Facebook Suicide.

Posted by: Bruce Nussbaum on September 19, 2007

People are killing off their Facebook profiles in droves, according to this great online piece in The Times. And in keeping with the collective social networking culture, they are starting Facebook suicide clubs online.

One major reason for the mass executions is the opening up of Facebook and the loss of privacy (or at least the loss of small group privacy among friends). With recent changes, Facebook is now both a personal and professional social networking site. So your employer can poke around and see pictures of you and ex having fun in stupid ways, for example. And professionals in your business can send you email about job-related things—and poke around in your personal stuff.

The wonderful Jessie Hempel, who used to work with me on the Innovation & Design team and recently left for the dark side (Fortune), was the first to point out the shift from amateur to professional going on within the social media space.

The first breach in Facebook privacy came when the site opened itself up to applications and developers could get access to personal data. But you could use applications to protect your privacy.

Now, Facebook user profiles are searchable through Google and anyone has access to your songs, friends, pictures, and other very, very personal information. So privacy for many is being invaded. Hence, the deaths of so many profiles.

And thanks to Mark Vanderbeeken at experientia for the tip.

Are we ending the open commons of social networking? Is the shift from amateur to profession changing the nature of social media?
Peter Mortensen over at Jump has a paper he’s going to give at the DUX 2007 conference on user experience in Chicago in November describing how we are basically facing an identity crisis on the web and especially in social media. People no long can prove who they are (identities are being hijacked or faked). People can no longer protect their privacy. And marketing folks (and employers and other business types) are invading what were once open commons within the social networks. Trust is being broken so people are putting up walls—or fleeing.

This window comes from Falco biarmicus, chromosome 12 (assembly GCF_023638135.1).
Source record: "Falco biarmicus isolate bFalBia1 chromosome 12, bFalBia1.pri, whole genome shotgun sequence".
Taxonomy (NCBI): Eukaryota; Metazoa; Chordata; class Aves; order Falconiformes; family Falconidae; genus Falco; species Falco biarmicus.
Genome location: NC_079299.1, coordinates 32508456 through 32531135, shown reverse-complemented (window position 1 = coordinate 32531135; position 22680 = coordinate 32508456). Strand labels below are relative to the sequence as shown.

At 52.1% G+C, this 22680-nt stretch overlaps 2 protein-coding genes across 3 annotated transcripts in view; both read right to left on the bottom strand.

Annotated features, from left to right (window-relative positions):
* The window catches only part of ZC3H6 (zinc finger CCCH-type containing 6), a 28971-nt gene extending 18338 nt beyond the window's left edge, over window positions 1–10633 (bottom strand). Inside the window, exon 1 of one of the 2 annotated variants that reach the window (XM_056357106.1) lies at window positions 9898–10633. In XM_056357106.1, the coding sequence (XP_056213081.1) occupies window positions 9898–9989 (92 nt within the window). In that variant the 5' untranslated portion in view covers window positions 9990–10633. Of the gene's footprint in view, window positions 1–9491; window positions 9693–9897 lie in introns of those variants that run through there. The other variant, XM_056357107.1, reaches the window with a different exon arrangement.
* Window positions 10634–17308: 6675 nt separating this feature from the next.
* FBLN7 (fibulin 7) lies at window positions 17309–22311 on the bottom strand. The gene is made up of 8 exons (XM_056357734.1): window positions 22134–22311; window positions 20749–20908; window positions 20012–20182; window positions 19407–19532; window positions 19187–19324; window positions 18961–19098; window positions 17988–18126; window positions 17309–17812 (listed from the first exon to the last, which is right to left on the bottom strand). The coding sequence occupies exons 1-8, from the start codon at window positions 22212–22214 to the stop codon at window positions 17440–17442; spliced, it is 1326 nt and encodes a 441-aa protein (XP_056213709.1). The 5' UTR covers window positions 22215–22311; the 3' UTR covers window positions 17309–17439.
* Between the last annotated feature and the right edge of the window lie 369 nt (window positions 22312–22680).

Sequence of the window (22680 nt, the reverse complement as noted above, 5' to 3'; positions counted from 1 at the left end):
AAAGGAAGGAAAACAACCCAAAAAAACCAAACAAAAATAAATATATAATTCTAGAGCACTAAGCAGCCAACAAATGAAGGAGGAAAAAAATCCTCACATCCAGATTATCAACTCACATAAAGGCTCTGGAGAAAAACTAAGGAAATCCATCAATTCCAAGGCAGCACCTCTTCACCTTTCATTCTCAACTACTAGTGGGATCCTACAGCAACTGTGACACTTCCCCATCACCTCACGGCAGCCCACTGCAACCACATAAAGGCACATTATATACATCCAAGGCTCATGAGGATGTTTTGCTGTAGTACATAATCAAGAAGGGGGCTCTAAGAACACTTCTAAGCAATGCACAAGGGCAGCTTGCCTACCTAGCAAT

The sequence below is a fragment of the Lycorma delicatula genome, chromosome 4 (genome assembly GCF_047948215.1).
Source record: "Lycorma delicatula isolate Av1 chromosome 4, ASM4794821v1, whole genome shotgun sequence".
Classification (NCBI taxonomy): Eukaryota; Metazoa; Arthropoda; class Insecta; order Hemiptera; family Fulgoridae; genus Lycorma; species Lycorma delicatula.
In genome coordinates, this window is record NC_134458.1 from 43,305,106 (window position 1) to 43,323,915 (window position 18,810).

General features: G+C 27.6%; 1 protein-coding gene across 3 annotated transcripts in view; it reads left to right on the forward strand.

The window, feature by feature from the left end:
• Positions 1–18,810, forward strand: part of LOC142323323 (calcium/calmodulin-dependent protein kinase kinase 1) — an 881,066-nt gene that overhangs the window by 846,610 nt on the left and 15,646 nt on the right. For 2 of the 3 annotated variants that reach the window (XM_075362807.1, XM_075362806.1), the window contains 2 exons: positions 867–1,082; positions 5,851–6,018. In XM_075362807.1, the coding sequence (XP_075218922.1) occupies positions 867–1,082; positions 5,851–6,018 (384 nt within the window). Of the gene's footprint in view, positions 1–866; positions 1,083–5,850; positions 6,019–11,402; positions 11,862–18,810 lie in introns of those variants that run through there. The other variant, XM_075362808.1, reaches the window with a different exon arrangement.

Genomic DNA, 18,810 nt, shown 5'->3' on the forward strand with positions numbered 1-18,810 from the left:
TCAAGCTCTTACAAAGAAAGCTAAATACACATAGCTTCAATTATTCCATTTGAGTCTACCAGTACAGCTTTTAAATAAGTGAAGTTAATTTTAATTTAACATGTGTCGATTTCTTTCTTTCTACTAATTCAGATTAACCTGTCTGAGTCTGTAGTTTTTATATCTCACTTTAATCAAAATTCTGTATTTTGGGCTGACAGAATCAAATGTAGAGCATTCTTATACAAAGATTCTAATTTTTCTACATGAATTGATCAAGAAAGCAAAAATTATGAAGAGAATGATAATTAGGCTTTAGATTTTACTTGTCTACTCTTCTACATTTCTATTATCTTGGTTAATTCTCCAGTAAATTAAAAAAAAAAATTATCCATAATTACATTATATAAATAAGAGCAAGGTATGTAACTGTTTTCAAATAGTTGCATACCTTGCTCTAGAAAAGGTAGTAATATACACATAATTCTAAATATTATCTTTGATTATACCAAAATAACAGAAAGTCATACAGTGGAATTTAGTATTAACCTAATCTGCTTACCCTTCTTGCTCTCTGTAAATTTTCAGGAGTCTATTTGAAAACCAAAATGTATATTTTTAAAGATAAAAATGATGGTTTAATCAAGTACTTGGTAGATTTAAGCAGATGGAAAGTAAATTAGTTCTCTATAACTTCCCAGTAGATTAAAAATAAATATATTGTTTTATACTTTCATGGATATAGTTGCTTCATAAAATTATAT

Reader Comments

jane

September 22, 2007 10:30 AM

I am desperate to delete myself from facebook. How do I get rid?

Valeria Maltoni

September 23, 2007 10:41 PM

Bruce:

I wrote about privacy in one of my recent Fast Company posts... it's a big concern. With who owns your data as a parallel issue [see thread here http://blog.fastcompany.com/experts/vmaltoni/ ]

The next killer app will be the one that lets the user stay in the driver seat.

Joel Froese

September 29, 2007 3:23 PM

I believe that deleting your profile is an overreaction. Why not just edit/censor it for all possible audiences? One shouldn't put anything on the Internet with their real name on it unless they are comfortable having anyone read, because that's exactly what will happen--eventually!

Furthermore, this younger generation (that is in college now) are used to living their life online, and eventually having a drunk, half-naked picture of oneself floating around on the net will no longer be an issue even to the leaders of this generation (just as having a tattoo will be normal for the soccer moms of the next decade.)

I do understand that in Facebook, your friends can "tag" you in (possibly compromising) photos, and leave embarrassing comments on your page; you just have to be vigilant about this, and delete these (or even delete the "friend" who is doing this!)

Pedro fp

May 23, 2008 3:43 AM

To delete yourself completely from Facebook first go to http://www.facebook.com/help/contact.php?submit&show_form=delete_account when you submit the form you will be sent a confirmation email. Your account will be deleted 2 to 3 days following your acting on the confirmation email.

Max Fiction

August 4, 2009 7:35 PM

Long on Face, Short on Book - My Experience on Facebook and Why I Quit:

http://maximumfiction.wordpress.com/2009/08/04/long-on-face-short-on-book/

maslam

November 5, 2009 8:49 AM

some people are getting personal and abusive

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Want to stop talking about innovation and learn how to make it work for you? Bruce Nussbaum takes you deep into the latest thinking about innovation and design with daily scoops, provocative perspectives and case studies. Nussbaum is at the center of a global conversation on the growing discipline of innovation and the deepening field of design thinking. Read him to discover what social networking works—and what doesn’t. Discover where service innovation is going and how experience design is shaping up. Learn which schools are graduating the most creative talent and which consulting firms are the hottest. And get his take on what the smartest companies are doing in the U.S., Asia and Europe, far ahead of the pack.

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